All three bands lit up a sun-drenched Millennium Square in spectacular fashion in a mini-festival on Saturday and Sunday evening.
The three 1990s indie bands performed superbly in front of their legions of supporters, who lapped up Saturday’s sold-out, sun-drenched affair from start to finish.
After an impressive set from The Bluetones, Yorkshire favourites Shed Seven took centre stage, a role they enjoy on their home turf.
The York band played all their usual classics, ending with Chasing Rainbows, and frontman Rick Witter was in typically fine form throughout, indulging in his laddish banter with the adoring fanbase.
The biggest highlight for many in the Leeds crowd – and for the boys in the band – was their cover of Kaiser Chiefs’ I Predict A Riot, which became appropriately unruly when they were joined on stage by none other than Ricky Wilson.
The Sheds played other favourites such as Going For Gold, On Standby, Disco Down and many more before Ocean Colour Scene took centre stage.
I first saw the Birmingham band supporting Oasis at Knebworth in 1996 and they continue to impress, some twenty years since the release of Moseley Shoals.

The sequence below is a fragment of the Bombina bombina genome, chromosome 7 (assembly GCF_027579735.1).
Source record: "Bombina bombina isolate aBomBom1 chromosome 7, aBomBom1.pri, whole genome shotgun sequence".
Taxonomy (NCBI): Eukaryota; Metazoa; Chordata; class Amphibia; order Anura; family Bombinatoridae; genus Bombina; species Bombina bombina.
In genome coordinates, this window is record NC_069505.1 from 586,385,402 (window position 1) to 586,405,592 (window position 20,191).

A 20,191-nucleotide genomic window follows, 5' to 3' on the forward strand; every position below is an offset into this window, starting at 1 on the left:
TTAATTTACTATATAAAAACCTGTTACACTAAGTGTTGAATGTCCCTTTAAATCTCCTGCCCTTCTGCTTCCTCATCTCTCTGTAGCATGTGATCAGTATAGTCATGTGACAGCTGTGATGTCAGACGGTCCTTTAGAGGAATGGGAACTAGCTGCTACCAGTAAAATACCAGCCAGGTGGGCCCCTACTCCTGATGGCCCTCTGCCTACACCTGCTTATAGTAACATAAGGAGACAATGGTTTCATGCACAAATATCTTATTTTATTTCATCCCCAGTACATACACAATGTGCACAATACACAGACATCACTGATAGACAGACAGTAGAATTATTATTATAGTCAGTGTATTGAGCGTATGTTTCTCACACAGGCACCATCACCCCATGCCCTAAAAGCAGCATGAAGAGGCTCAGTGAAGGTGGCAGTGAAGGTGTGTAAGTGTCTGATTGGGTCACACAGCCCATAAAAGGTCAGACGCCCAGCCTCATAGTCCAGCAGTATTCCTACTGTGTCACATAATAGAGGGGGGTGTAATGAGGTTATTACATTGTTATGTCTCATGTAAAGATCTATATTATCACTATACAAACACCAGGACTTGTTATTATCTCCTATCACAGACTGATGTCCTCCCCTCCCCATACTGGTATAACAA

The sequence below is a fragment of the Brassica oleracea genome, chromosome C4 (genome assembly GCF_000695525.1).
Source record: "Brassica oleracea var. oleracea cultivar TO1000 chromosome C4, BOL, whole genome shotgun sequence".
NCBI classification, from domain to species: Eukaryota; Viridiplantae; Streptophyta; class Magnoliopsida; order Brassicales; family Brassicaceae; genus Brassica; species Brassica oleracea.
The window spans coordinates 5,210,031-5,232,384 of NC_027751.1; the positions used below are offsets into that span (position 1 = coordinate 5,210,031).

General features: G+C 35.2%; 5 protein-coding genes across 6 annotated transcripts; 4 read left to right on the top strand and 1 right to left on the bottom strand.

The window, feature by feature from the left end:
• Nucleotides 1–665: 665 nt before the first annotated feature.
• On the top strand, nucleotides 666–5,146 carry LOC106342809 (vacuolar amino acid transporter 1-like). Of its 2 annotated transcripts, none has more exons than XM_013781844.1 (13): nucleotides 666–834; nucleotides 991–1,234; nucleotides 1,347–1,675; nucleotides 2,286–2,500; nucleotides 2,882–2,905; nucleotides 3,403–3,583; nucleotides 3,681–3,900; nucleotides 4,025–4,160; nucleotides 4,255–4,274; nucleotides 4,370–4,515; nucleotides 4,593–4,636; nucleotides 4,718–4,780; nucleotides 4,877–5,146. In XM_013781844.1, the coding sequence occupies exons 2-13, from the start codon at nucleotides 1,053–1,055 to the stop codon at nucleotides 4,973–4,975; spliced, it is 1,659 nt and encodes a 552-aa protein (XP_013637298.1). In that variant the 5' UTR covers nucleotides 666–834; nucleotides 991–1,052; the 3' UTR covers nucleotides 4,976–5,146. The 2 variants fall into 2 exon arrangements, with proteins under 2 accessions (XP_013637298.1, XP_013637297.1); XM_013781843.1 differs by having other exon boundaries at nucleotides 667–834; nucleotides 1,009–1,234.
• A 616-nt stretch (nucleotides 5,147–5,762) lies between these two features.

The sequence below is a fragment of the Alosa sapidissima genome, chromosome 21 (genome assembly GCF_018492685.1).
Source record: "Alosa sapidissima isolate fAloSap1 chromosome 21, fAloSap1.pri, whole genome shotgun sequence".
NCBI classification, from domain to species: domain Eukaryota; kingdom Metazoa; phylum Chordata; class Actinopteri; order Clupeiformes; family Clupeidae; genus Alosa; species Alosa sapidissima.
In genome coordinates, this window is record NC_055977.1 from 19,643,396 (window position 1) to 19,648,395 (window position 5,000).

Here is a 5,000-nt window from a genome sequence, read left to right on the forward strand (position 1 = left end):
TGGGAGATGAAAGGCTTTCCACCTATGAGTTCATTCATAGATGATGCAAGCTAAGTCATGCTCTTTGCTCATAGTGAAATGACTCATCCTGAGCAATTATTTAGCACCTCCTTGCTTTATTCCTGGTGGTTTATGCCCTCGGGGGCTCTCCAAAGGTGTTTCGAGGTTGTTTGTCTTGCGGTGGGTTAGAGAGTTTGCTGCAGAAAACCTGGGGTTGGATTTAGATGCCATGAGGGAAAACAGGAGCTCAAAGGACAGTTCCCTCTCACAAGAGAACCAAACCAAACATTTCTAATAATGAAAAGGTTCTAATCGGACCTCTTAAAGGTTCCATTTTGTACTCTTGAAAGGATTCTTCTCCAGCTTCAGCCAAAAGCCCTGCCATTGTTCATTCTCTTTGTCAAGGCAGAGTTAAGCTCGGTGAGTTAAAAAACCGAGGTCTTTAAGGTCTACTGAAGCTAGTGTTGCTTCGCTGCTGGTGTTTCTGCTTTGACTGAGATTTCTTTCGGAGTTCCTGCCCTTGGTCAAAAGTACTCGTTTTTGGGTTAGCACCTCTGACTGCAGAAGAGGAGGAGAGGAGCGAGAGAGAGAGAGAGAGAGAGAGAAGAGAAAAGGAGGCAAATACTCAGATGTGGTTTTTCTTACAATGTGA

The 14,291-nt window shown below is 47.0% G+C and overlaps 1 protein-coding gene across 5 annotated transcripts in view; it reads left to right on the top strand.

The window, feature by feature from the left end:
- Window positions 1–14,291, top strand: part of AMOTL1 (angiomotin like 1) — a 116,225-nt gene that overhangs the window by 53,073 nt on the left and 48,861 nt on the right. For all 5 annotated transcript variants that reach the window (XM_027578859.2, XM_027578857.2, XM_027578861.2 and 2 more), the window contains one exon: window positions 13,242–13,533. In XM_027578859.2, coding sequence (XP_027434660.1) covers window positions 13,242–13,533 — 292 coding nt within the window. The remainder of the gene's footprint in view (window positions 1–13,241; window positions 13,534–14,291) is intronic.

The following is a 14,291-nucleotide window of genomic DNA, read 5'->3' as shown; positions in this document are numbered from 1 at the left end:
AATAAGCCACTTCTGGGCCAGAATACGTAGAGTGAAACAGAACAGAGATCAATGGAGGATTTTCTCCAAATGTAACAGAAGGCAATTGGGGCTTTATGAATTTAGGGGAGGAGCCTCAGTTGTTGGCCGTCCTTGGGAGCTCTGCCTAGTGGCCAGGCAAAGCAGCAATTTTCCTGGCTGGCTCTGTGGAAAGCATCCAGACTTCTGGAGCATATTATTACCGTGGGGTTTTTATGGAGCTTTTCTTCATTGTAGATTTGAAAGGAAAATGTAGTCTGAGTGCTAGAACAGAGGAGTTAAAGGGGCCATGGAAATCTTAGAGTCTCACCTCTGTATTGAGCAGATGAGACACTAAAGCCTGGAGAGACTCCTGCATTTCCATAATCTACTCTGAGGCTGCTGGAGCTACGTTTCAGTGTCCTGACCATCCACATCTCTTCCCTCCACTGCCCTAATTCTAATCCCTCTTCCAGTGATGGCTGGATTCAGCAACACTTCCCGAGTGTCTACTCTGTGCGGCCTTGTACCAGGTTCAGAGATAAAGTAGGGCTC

They are currently out on tour playing the album in full and nostalgia was everywhere on Saturday night as a huge indie disco took hold.
Playing the album through live, in the order tracks appear on the record, saw The Riverboat Song, The Day We Caught the Train and The Circle explode brilliantly in quick succession.
There are then slower tracks such as Lining Your Pockets and Fleeting Mind before other memorable hits including 40 Past Midnight, It’s My Shadow, You’ve Got It Bad and Get Away.
The follow up album, Marchin’ Already, turns 20 itself next year and was in a similar style to Moseley Shoals.
At the end of the set we get some of its tracks added in – Travellers Tune, Better Day and Hundred Mile City.
It was raucous stuff and a thoroughly enjoyable night out, although the long and slow queues for beer left many revellers frustrated.